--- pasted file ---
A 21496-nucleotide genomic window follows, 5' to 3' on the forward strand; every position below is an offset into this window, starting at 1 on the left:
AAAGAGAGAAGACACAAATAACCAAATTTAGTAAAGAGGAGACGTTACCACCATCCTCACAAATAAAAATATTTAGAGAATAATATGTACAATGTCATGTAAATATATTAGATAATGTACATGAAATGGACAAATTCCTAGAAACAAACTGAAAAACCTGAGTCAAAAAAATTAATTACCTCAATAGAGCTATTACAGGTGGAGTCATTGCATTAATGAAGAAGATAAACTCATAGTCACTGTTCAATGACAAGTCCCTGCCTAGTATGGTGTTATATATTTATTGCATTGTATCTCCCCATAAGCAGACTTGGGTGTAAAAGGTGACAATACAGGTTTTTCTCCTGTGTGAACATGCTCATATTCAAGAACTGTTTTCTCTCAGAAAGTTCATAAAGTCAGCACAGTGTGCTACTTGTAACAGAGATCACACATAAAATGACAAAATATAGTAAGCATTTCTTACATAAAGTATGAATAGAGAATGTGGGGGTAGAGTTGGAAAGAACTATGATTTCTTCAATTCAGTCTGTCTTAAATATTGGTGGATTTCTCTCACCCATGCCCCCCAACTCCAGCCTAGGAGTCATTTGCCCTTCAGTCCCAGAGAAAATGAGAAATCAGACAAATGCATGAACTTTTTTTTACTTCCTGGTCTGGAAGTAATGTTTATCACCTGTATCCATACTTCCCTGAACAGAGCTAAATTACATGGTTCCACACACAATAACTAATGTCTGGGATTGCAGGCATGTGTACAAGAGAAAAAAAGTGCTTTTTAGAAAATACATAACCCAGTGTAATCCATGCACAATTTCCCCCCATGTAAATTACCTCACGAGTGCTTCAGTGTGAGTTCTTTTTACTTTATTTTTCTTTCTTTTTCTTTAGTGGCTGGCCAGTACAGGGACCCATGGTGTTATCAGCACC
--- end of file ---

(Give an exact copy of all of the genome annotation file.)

A 21496-nucleotide genomic window follows, 5' to 3' on the forward strand; every position below is an offset into this window, starting at 1 on the left:
AAAGAGAGAAGACACAAATAACCAAATTTAGTAAAGAGGAGACGTTACCACCATCCTCACAAATAAAAATATTTAGAGAATAATATGTACAATGTCATGTAAATATATTAGATAATGTACATGAAATGGACAAATTCCTAGAAACAAACTGAAAAACCTGAGTCAAAAAAATTAATTACCTCAATAGAGCTATTACAGGTGGAGTCATTGCATTAATGAAGAAGATAAACTCATAGTCACTGTTCAATGACAAGTCCCTGCCTAGTATGGTGTTATATATTTATTGCATTGTATCTCCCCATAAGCAGACTTGGGTGTAAAAGGTGACAATACAGGTTTTTCTCCTGTGTGAACATGCTCATATTCAAGAACTGTTTTCTCTCAGAAAGTTCATAAAGTCAGCACAGTGTGCTACTTGTAACAGAGATCACACATAAAATGACAAAATATAGTAAGCATTTCTTACATAAAGTATGAATAGAGAATGTGGGGGTAGAGTTGGAAAGAACTATGATTTCTTCAATTCAGTCTGTCTTAAATATTGGTGGATTTCTCTCACCCATGCCCCCCAACTCCAGCCTAGGAGTCATTTGCCCTTCAGTCCCAGAGAAAATGAGAAATCAGACAAATGCATGAACTTTTTTTTACTTCCTGGTCTGGAAGTAATGTTTATCACCTGTATCCATACTTCCCTGAACAGAGCTAAATTACATGGTTCCACACACAATAACTAATGTCTGGGATTGCAGGCATGTGTACAAGAGAAAAAAAGTGCTTTTTAGAAAATACATAACCCAGTGTAATCCATGCACAATTTCCCCCCATGTAAATTACCTCACGAGTGCTTCAGTGTGAGTTCTTTTTACTTTATTTTTCTTTCTTTTTCTTTAGTGGCTGGCCAGTACAGGGACCCATGGTGTTATCAGCACC